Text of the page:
Occupational Therapist Team
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Did you know that practising the movement involved in scissor skills can help children write. Learning to use scissors develops the skills required to control a pencil. Both motions need the muscles that oppose the index and middle finger with the thumb working together.
learning new skills can sometimes feel monotonous to children. However it doesn’t have to be this way.
Helpful Scissor Activities
The following activities are designed to develop the muscles and movements required to manipulate scissors. In time, the ‘open close’ squeeze action of the arch between thumb and fingers will become stronger. You may need to help your child make the movements with some hand over hand guiding to get started.
Use tongs to pick up large pom poms, aluminium foil balls, lightweight plastic toy items, blocks, lumps of play-dough. You can also incorporate food play e.g. picking up cooked spaghetti.
Once skills with the activity improve, you can use smaller items, cotton balls, small pompoms. Food items can be used such as marshmallows, small fruits, large nuts, pieces of bread, using the tongs to dip into sauce or icing sugar onto a plate or ice cube tray. It is important to always place items working from left to right, top to bottom, because later when a child learns to read, scanning left to right is required.
2) Water pistol play
These can be used to shoot balloons, or paint with water on the concrete. If you are game, supervised painting activities are fun on an outside easel with different colours for little water pistols. It is very good for index finger strength. Make sure your child is using their dominant hand.
3) Ripping activities
Cut strips of coloured paper to rip into small pieces. Some types of paper for example crepe or tissue paper, have a grain and are easier to rip in one direction. Grasping the top of the paper strip with both hands and moving the hands in opposite directions to rip it. Small pieces can be used for collage, the long pieces can be ripped to make jelly fish tentacles, cloud with rain, pretty bird with a long tail, or long hair, grass and so on.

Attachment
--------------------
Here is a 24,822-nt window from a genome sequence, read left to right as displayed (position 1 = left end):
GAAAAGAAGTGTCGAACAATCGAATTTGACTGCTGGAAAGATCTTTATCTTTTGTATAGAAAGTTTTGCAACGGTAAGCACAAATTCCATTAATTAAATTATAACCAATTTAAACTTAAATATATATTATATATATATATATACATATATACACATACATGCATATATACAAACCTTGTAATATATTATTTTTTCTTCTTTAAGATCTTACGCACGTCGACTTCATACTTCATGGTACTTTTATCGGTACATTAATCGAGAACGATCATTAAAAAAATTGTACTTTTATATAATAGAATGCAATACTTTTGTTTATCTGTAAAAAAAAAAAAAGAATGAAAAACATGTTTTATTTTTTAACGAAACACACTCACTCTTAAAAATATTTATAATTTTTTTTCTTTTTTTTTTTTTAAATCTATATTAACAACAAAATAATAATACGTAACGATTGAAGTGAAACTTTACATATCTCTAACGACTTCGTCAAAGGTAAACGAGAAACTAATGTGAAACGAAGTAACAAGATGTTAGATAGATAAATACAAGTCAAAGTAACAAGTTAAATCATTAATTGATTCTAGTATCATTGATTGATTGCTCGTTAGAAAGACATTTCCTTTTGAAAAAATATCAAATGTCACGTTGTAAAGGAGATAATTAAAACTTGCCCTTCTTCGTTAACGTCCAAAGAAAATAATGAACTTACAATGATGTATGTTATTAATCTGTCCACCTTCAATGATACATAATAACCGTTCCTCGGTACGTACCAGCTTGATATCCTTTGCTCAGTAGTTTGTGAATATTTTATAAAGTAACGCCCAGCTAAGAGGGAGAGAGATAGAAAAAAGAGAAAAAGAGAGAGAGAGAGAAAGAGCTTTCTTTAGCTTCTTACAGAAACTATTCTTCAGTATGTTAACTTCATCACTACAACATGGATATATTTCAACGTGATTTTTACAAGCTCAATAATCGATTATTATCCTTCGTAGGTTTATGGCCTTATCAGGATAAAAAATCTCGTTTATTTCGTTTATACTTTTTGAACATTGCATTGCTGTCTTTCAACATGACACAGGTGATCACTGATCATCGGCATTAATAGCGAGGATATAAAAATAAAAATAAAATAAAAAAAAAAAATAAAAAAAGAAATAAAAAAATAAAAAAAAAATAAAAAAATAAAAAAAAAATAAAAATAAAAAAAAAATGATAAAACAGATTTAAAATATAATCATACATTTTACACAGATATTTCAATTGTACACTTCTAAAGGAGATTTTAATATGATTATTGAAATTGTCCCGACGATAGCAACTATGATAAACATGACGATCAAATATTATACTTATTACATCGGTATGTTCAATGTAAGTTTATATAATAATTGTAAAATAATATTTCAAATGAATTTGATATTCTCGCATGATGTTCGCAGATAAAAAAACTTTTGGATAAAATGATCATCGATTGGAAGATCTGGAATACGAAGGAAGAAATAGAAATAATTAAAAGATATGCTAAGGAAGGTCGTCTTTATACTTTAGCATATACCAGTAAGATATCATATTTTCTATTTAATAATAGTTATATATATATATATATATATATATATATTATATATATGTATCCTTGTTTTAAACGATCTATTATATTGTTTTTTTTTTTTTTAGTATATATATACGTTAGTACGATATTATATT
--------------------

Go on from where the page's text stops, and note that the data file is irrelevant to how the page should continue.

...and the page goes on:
4) Hole punching
A single hole punch is good to improve palm strength. Holes can be punched in a line on card, or make patterns. Lace the card with shoe lace or string, or connect the holes with crayon lines.
5) Bubble wrap
Small size bubbles, these are perfect for pinching with the index finger and thumb, this strengthens the muscles within the finger and thumb, which will help scissor skill development as well as controlling a pencil.
6) Monster ball
You can use a cheap tennis ball and cut a slit for a mouth and stick on eyes. Squeeze the tennis ball thumb and fingers, using the dominant hand. With the other hand ‘feed the ball’ with small pom poms, dice, . The resistance of the tennis ball will be determined by the length of the slit; the longer the slit the easier to open the ‘mouth.’
7) Hand puppets
Making hand puppets talk encourages practice opening and closing the fingers and thumb in time with speech. You can make one using a single spare sock, buttons for eyes and wool for hair. Make it eat and grab, bite and tug.
Play dough, especially extra firm dough is excellent for improving fine motor strength. Use a garlic press to squeeze playdough through and make spaghetti hair, squeeze the handles using both hands together.
For the Beginner starting with Scissors